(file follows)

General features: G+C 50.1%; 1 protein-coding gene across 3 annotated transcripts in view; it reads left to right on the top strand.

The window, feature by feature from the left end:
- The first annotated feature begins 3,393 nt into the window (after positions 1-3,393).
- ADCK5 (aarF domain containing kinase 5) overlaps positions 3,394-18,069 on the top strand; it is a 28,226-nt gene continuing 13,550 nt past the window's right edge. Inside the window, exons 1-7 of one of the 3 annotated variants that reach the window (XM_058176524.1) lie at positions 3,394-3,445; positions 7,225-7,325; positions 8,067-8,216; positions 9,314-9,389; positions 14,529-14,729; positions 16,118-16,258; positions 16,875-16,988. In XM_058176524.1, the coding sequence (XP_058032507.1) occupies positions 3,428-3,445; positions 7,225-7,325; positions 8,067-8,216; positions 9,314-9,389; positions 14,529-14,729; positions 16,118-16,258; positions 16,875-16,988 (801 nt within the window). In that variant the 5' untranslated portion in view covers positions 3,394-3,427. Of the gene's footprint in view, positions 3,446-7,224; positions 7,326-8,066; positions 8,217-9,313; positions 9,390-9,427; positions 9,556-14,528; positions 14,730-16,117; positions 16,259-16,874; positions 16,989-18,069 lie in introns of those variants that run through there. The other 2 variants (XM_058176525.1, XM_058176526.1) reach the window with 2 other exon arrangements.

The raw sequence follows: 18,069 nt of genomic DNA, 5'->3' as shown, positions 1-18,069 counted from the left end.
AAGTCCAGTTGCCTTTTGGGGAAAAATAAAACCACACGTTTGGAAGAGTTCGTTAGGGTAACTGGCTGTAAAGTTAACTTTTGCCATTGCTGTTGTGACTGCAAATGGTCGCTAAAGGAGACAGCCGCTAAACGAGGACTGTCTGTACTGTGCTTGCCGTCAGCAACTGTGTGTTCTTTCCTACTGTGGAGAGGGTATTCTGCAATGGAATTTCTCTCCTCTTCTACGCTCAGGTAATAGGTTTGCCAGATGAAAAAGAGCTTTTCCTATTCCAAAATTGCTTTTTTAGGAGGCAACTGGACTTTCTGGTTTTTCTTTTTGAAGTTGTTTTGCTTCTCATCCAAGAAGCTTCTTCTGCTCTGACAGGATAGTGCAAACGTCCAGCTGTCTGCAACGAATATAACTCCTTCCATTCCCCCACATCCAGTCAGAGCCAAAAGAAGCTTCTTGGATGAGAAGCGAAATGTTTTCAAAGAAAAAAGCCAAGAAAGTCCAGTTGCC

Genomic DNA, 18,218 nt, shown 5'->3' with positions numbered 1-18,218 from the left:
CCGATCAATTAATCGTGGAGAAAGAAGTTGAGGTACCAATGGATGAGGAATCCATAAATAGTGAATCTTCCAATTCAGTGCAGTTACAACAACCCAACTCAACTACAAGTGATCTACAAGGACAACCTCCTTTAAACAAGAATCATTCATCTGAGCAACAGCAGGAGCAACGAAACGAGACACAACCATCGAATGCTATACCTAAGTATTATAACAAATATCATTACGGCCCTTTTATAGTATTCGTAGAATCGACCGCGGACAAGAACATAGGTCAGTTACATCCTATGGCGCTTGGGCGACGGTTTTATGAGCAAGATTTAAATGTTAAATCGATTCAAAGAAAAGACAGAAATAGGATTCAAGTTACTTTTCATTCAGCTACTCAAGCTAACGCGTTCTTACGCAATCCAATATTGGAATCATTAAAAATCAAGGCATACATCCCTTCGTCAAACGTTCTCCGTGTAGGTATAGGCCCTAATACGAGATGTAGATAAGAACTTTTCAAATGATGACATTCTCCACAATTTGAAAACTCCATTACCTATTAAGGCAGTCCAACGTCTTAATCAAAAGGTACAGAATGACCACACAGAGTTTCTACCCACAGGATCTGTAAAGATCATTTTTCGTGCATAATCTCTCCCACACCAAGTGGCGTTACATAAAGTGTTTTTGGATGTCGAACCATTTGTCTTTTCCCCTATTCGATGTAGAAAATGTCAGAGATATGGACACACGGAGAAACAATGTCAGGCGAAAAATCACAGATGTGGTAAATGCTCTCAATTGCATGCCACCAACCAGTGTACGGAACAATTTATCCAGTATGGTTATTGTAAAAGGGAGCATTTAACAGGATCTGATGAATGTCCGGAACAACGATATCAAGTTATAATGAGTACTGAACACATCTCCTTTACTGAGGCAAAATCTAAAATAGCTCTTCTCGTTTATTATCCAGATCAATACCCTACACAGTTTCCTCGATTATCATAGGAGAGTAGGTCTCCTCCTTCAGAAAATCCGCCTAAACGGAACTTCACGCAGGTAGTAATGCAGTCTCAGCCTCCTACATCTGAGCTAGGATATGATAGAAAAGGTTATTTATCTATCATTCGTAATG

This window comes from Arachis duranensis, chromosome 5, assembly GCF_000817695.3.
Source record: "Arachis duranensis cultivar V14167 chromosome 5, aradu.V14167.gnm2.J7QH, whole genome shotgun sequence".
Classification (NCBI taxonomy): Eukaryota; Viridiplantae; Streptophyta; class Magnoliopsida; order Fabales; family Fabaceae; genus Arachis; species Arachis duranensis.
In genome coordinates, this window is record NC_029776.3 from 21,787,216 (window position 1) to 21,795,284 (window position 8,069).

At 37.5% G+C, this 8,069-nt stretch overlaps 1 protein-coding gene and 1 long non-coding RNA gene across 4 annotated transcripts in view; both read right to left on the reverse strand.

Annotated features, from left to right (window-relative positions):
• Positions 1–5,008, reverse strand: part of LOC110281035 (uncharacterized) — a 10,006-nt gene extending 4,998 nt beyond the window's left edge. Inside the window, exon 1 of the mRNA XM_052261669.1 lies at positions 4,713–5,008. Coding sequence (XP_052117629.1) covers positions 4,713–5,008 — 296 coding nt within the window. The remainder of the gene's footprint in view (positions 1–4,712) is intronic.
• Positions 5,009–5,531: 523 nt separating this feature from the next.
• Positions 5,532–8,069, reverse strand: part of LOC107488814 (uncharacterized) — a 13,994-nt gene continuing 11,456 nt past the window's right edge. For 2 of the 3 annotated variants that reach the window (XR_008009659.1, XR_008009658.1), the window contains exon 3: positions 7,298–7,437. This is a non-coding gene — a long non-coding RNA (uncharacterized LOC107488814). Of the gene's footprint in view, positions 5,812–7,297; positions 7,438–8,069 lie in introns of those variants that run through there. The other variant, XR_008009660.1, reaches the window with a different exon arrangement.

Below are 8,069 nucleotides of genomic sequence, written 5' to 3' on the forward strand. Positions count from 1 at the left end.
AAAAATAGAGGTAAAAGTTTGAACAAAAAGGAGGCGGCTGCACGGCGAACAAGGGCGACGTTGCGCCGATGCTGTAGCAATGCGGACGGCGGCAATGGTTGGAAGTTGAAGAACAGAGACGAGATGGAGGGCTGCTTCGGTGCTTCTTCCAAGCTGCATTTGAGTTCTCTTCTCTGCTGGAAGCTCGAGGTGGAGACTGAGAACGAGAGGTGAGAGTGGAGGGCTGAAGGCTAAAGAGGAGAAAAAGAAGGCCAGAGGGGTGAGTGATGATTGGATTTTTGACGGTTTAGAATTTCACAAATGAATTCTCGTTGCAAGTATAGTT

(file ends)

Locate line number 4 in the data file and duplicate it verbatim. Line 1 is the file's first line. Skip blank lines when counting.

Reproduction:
- ADCK5 (aarF domain containing kinase 5) overlaps positions 3,394-18,069 on the top strand; it is a 28,226-nt gene continuing 13,550 nt past the window's right edge. Inside the window, exons 1-7 of one of the 3 annotated variants that reach the window (XM_058176524.1) lie at positions 3,394-3,445; positions 7,225-7,325; positions 8,067-8,216; positions 9,314-9,389; positions 14,529-14,729; positions 16,118-16,258; positions 16,875-16,988. In XM_058176524.1, the coding sequence (XP_058032507.1) occupies positions 3,428-3,445; positions 7,225-7,325; positions 8,067-8,216; positions 9,314-9,389; positions 14,529-14,729; positions 16,118-16,258; positions 16,875-16,988 (801 nt within the window). In that variant the 5' untranslated portion in view covers positions 3,394-3,427. Of the gene's footprint in view, positions 3,446-7,224; positions 7,326-8,066; positions 8,217-9,313; positions 9,390-9,427; positions 9,556-14,528; positions 14,730-16,117; positions 16,259-16,874; positions 16,989-18,069 lie in introns of those variants that run through there. The other 2 variants (XM_058176525.1, XM_058176526.1) reach the window with 2 other exon arrangements.